Jaymerson threw a total fit.  He kept saying afterwards that he wanted to punch KeVonte.  "You can't get back into the ring, it's over with for today," Dwayne told him.  Jaymerson continued to cry, scream and yell.  "My nose is bleeding," he insisted, but it wasn't.  Jaymerson threw punches at Dwayne, and then blamed him for the punches he took from KeVonte.  The boy didn't want to hear anything that anyone had to say, including anything his sister Morgan was trying to tell him.  This went on and on, while the other boys in the gym continued to spar.  Finally, Jaymerson ran up and hugged me, saying, "I love you."

"I love you, too, but all this crying and carrying on has to stop.  This is boxing, and people get hit.  That what happens," I told him.  I got down on my knees, took his hands and looked up into his face.  "If you don't want to be in the class anymore, I understand.  I won't be mad," I continued.  Jaymerson still wanted to come to the gym but continued to be angry about the sparring session.  I reverted back to all the times I had to soothe my late youngest brother -- who was also a special needs child -- as I kept talking quietly and calmly to Jaymerson.

Donte and his twin brother sparred with each other, and one of the twins sparred with Donovan (which was a good match up).  All the boys had a chance to spar.  The only boy who didn't show up to class was Tayjon.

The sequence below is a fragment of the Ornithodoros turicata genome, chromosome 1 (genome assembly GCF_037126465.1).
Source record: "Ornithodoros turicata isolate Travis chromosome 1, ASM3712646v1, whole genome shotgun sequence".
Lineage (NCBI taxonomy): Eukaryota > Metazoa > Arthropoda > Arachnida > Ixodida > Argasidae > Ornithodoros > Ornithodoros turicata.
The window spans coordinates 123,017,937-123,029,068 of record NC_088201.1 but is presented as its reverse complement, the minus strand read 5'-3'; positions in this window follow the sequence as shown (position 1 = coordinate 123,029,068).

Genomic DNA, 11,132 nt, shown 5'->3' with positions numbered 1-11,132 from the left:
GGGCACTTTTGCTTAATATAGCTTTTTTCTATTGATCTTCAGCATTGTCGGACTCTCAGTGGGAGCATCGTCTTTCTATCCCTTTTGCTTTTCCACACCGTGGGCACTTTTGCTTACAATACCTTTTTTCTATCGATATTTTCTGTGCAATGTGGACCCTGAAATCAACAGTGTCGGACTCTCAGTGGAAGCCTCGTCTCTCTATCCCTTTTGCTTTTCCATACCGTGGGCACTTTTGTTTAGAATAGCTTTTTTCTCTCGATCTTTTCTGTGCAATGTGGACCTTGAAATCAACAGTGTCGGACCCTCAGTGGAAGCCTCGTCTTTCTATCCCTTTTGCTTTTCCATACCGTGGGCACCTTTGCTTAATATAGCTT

Later, Jaymerson's mom came in, and Dwayne and I explained what happened.  We both agreed that her son should not spar with anyone from here on in.  It's going to be a struggle to enforce that rule with Jaymerson, because he's going to want to join in when the other boys spar.  Even before Jaymerson stepped in the ring, I figured things wouldn't go well.  Now I have proof.  I can't allow the boy to get hurt like that when he can't pick up on the boxing basics well enough to defend himself.

Friday, September 23, 2016

Having Balance


Ro watches some sparring action going on at Loyola Park in the photo above.

Yesterday, I was holding pads for Ariel.  She asked, "Miss Hillari, how do you keep your balance?"  It's not easy, believe me, especially when she or Donovan are throwing the punches.  My arthritic knees are unsteady from time to time, but I told Ariel that I always try to keep my balance even over my hips and thighs. I've also been using the balance board in the gym.

Kewan, one of the newer kids in the youth class, took off his hand wraps and left in the middle of class without a word.  About fifteen minutes later, he returned looking very upset.  "What's wrong?" I asked.  "I can't find my cell phone," he mumbled.  We looked in all the places where it might have been, but we didn't find it.  Kewan mentioned that it might be in his book bag, which his mother had somewhere with her.  I thought to myself, "I would never give any kid of mine a cell phone because they are too expensive to lose."